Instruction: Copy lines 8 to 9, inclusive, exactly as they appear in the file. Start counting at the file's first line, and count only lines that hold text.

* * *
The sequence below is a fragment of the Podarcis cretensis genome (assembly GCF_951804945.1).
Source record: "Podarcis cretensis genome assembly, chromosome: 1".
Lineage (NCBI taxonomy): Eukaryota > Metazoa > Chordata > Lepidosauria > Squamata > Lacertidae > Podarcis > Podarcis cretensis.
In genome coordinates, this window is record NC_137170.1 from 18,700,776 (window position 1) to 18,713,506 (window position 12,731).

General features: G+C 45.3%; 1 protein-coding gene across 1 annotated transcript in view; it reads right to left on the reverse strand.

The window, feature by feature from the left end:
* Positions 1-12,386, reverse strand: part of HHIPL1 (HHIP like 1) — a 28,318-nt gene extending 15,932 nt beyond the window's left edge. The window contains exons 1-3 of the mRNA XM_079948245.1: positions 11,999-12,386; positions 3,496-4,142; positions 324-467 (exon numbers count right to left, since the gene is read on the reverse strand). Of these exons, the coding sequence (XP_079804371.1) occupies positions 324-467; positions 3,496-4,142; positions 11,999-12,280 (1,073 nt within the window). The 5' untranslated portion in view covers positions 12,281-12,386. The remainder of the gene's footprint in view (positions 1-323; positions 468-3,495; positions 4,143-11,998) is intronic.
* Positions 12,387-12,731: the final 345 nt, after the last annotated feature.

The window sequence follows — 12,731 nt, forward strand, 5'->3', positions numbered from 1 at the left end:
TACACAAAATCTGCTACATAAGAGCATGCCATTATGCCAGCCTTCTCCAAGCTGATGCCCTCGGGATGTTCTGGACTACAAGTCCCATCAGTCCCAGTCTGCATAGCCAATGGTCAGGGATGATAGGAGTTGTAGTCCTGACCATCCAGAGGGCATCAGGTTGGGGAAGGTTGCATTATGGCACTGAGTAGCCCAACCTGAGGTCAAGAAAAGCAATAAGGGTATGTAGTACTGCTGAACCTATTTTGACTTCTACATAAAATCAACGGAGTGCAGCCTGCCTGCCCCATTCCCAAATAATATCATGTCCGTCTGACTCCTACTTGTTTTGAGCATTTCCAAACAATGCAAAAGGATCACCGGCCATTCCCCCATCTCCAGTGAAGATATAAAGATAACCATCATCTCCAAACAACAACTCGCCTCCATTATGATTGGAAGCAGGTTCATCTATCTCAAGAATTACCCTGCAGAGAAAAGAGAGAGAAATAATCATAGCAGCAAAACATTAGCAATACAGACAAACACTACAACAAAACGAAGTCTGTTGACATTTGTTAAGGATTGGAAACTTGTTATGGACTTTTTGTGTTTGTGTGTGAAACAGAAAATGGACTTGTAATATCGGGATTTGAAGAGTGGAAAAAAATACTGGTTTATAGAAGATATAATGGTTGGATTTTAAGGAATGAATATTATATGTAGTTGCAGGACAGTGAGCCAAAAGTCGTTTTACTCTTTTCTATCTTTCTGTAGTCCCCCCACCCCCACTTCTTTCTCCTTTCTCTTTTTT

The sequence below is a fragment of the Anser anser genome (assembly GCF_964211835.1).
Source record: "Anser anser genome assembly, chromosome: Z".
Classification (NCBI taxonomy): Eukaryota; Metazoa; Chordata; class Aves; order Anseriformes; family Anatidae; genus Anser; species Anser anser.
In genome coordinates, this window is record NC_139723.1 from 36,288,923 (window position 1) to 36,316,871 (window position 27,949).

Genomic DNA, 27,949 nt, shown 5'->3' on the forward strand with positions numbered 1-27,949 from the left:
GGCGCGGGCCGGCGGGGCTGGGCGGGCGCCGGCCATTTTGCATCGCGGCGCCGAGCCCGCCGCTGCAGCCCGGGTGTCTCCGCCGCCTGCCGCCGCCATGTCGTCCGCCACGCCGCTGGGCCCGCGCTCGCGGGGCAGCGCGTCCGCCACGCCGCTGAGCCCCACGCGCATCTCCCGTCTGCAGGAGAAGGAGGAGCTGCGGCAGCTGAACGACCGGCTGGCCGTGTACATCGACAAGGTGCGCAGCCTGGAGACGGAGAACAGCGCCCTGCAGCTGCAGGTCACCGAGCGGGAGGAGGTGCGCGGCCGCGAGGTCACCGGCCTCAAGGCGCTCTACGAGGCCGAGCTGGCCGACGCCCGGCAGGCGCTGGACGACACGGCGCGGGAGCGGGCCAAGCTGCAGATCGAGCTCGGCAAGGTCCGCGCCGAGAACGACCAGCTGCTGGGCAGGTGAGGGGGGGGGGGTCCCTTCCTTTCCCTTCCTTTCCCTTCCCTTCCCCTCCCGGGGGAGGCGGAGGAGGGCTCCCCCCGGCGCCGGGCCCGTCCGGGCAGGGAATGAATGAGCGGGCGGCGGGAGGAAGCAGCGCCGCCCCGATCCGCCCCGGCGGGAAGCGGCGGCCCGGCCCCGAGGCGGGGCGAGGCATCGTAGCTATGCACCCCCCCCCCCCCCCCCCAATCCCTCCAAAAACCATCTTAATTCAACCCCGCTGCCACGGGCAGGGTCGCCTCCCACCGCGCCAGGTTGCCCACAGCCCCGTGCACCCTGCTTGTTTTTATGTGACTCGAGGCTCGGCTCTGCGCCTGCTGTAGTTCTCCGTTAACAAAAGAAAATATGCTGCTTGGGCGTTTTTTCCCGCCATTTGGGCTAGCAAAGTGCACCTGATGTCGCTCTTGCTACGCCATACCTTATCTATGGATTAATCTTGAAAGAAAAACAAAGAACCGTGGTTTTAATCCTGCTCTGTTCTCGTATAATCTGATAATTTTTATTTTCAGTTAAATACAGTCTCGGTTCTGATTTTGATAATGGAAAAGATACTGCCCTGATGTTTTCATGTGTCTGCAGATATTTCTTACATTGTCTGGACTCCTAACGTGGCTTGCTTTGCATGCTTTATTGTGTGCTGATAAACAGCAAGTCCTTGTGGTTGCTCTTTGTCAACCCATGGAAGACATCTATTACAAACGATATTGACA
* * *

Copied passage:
* Positions 12,387-12,731: the final 345 nt, after the last annotated feature.

The window sequence follows — 12,731 nt, forward strand, 5'->3', positions numbered from 1 at the left end: